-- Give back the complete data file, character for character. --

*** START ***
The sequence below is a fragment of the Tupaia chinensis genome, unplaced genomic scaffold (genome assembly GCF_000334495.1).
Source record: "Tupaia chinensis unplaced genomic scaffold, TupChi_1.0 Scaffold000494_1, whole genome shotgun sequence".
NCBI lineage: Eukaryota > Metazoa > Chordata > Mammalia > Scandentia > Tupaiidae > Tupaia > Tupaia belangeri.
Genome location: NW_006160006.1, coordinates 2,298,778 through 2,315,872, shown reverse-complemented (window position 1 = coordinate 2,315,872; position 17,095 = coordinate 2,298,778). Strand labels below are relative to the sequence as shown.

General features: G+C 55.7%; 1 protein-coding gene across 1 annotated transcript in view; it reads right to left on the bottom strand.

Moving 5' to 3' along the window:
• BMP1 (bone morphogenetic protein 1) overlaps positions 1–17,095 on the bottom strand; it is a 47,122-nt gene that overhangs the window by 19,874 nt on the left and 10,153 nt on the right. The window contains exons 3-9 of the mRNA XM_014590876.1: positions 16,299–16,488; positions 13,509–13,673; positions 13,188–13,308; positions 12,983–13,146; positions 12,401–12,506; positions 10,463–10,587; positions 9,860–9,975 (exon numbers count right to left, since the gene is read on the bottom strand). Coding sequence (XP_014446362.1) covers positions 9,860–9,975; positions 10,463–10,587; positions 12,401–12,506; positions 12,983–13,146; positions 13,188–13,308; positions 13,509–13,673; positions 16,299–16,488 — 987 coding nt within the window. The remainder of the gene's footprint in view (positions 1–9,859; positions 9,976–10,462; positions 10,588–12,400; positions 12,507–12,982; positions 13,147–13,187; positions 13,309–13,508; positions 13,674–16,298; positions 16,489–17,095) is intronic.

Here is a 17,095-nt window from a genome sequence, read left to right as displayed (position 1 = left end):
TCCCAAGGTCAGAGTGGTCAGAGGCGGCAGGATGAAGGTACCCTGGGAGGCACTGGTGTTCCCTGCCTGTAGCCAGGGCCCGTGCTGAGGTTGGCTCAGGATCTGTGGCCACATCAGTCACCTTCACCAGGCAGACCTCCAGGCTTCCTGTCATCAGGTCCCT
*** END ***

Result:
The sequence below is a fragment of the Tupaia chinensis genome, unplaced genomic scaffold (genome assembly GCF_000334495.1).
Source record: "Tupaia chinensis unplaced genomic scaffold, TupChi_1.0 Scaffold000494_1, whole genome shotgun sequence".
NCBI lineage: Eukaryota > Metazoa > Chordata > Mammalia > Scandentia > Tupaiidae > Tupaia > Tupaia belangeri.
Genome location: NW_006160006.1, coordinates 2,298,778 through 2,315,872, shown reverse-complemented (window position 1 = coordinate 2,315,872; position 17,095 = coordinate 2,298,778). Strand labels below are relative to the sequence as shown.

General features: G+C 55.7%; 1 protein-coding gene across 1 annotated transcript in view; it reads right to left on the bottom strand.

Moving 5' to 3' along the window:
• BMP1 (bone morphogenetic protein 1) overlaps positions 1–17,095 on the bottom strand; it is a 47,122-nt gene that overhangs the window by 19,874 nt on the left and 10,153 nt on the right. The window contains exons 3-9 of the mRNA XM_014590876.1: positions 16,299–16,488; positions 13,509–13,673; positions 13,188–13,308; positions 12,983–13,146; positions 12,401–12,506; positions 10,463–10,587; positions 9,860–9,975 (exon numbers count right to left, since the gene is read on the bottom strand). Coding sequence (XP_014446362.1) covers positions 9,860–9,975; positions 10,463–10,587; positions 12,401–12,506; positions 12,983–13,146; positions 13,188–13,308; positions 13,509–13,673; positions 16,299–16,488 — 987 coding nt within the window. The remainder of the gene's footprint in view (positions 1–9,859; positions 9,976–10,462; positions 10,588–12,400; positions 12,507–12,982; positions 13,147–13,187; positions 13,309–13,508; positions 13,674–16,298; positions 16,489–17,095) is intronic.

Here is a 17,095-nt window from a genome sequence, read left to right as displayed (position 1 = left end):
TCCCAAGGTCAGAGTGGTCAGAGGCGGCAGGATGAAGGTACCCTGGGAGGCACTGGTGTTCCCTGCCTGTAGCCAGGGCCCGTGCTGAGGTTGGCTCAGGATCTGTGGCCACATCAGTCACCTTCACCAGGCAGACCTCCAGGCTTCCTGTCATCAGGTCCCT